Welcome to my very wet zone 9a garden near Houston. Our unusual summer has continued with almost daily rain. (Too bad we can't send some of it out west where our friends really need it.)
Our summers are typically very hot and humid but mostly dry. Sometimes very dry. This summer we still have the heat, although not as hot as we generally experience, but it is the rain that has been the real feature of the season. The plants have loved all the moisture but some of them have taken a real beating from the torrential downpours. Then a few days ago we had a wind storm that broke limbs, blew plants around, and generally made a mess of things. Bottom line: My garden isn't looking so good right now. Still, there are blooms. Here are some of them.
Blooms of the Texas sage are triggered by rain, so there have been a lot of blooms from it this summer.
And more gerbera daisies.
A rain-drenched water lily in the little goldfish pond.
Native butterfly weed, Asclepias tuberosa
. There have been a few Monarch butterflies through here this year but none seem to have utilized my plants as a nursery for their offspring.
There's also tropical milkweed which we now know is not the greatest for our milkweed butterflies. I'll probably dig mine out before next season.
Blown sideways by the wind, the yellow canna is still blooming.
My old species canna with its attendant skipper butterfly.
Even the liriope is getting into the action with its unobtrusive little blossoms.
A bird-planted sunflower.
Groundcover wedelia. The purple-tinted leaves are from Tradescantia pallida
, 'Purple Heart' that grows with the wedelia.
The hamelia is beginning to bloom which makes the hummingbirds happy.
Plumbago, possibly my most dependable summer bloomer.
Crinum 'Ellen Bosanquet.'
Milk and wine lilies bloom sporadically throughout the summer.
This is the third crop of Black Swallowtail caterpillars that have been incubated on my fennel plants this summer. Although butterflies have not been seen in abundance in the garden this year, the Black Swallowtails are doing very well indeed.
Sweet-smelling blossoms of almond verbena.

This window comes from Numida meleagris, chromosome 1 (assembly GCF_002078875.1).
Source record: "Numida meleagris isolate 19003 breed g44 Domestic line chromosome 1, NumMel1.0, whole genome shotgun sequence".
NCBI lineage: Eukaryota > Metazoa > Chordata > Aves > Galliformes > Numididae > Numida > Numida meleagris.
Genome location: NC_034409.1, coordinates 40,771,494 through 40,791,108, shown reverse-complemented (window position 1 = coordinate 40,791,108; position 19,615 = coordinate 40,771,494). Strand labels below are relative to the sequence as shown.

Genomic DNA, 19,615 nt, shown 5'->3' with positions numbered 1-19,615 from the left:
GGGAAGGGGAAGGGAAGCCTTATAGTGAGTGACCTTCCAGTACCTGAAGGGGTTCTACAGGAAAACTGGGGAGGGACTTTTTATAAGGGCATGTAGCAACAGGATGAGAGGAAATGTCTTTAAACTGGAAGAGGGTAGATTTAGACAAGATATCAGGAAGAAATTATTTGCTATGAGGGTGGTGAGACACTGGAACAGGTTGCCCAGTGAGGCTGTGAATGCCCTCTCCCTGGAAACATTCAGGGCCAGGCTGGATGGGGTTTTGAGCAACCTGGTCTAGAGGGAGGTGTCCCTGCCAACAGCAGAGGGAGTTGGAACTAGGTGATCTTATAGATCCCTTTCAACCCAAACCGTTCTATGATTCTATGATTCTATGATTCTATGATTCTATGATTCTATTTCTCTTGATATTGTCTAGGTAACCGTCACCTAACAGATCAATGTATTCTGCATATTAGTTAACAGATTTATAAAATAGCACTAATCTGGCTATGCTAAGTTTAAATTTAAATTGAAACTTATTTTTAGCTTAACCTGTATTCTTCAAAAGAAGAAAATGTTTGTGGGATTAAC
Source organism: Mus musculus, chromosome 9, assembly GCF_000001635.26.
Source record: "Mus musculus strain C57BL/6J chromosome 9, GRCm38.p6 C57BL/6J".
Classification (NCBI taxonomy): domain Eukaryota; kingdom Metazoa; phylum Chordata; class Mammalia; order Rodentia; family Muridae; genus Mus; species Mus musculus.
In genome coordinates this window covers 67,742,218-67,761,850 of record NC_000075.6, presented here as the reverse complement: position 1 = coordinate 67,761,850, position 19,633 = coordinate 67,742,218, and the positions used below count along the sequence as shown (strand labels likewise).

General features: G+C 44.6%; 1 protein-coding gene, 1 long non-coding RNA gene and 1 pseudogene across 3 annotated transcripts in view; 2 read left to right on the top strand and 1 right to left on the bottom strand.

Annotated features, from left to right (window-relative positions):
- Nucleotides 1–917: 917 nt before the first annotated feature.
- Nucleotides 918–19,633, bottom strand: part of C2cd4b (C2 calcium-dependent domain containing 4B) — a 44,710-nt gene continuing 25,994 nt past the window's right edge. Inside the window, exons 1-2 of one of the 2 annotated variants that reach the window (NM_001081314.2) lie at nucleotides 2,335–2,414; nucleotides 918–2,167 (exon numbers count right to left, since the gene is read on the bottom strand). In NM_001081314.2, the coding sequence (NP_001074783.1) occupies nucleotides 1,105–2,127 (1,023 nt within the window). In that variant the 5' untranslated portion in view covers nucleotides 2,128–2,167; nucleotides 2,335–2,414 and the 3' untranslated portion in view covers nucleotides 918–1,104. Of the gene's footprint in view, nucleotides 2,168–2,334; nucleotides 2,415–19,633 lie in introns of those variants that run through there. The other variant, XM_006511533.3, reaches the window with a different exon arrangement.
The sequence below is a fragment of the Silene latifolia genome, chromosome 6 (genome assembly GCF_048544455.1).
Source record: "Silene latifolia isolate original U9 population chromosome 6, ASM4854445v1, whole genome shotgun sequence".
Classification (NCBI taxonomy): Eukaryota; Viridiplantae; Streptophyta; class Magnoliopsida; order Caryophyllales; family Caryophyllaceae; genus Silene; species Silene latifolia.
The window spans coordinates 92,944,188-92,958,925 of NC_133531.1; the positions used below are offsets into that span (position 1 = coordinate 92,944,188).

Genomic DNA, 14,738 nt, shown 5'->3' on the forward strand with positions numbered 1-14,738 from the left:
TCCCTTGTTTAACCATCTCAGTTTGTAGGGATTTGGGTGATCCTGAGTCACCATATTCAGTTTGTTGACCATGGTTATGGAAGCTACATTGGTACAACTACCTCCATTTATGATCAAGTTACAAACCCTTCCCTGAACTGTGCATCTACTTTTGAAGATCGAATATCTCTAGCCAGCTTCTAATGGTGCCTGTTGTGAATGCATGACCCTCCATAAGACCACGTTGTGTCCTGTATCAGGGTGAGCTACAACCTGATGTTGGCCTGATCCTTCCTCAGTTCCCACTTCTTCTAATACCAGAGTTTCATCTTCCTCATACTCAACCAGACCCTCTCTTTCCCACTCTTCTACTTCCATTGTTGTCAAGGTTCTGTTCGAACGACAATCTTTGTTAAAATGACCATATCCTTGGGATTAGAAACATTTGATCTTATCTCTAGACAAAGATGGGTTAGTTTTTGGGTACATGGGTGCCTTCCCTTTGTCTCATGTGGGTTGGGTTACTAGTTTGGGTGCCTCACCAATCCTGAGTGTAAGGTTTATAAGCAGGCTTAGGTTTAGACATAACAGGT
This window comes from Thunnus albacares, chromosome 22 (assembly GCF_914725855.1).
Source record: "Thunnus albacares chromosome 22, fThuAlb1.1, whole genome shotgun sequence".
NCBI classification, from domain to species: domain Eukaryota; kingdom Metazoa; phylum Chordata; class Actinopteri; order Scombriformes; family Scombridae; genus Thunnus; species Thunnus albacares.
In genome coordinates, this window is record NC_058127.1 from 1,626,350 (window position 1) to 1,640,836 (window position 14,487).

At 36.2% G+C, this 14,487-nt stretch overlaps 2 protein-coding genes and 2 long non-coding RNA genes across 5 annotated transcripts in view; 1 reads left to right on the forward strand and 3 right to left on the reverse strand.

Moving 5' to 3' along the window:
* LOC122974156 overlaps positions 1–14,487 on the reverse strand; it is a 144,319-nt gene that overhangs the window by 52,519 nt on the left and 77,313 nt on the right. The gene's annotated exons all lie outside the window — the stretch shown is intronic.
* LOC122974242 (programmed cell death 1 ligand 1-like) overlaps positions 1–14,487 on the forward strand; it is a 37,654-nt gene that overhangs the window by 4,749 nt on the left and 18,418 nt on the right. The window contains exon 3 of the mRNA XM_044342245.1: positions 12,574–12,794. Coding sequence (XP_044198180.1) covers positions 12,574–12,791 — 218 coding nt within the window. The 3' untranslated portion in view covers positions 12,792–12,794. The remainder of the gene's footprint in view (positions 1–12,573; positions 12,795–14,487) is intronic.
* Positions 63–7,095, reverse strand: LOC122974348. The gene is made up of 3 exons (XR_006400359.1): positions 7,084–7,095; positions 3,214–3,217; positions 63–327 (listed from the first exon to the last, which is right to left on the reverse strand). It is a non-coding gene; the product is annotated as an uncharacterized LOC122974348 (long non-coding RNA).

Mexican hydrangea, 'Cashmere Bouquet.'
Mexican sunflower, Tithonia
Purple echinacea with one very happy bee.
Thank you for visiting my garden this month. I hope you and your garden are doing well. Thank you to Carol of May Dreams Gardens
for hosting us once again. Happy gardening!
The milk and wine lilies are so freaking stunning! And I love the sunflowers. Even though your garden has taken a beating, it's still so lovely.ReplyDelete
Thank you, Carrie.Delete
Your garden is looking really good...especially considering all the beatings that flowers have taken around here for the last several weeks. Ours is in bad shape. I hesitate to wish too hard for the rains to end because I don't want to trigger a drought. :-)ReplyDelete
I know what you mean, Sam. I remember well the terrible drought we had a few years ago with the wildfires and trees dying all around us. I definitely prefer too much rain to too little.Delete
I'm sorry you are having similar weather to what we are experiencing in upstate New York - except I'm sure it's hotter and even more humid. So - tropical milkweed. I've never seen that. For some reason the flowers remind me a little (just a little) of some lantanas. I love crocosomia but for some reason, the two years we tried it, it never seemed to do well for us. As usual, many of your offerings are plants I've never seen, or rarely have seen, except virtually. Like the milk and wine lilies, which I "think" I saw in Columbia, SC when we visited there in August of 2017 for the total eclipse. So pretty! Almond verbena, too. But I think this month's favorite is the plumbago. I just love that color. Thank you for bringing your blooms to us this month.ReplyDelete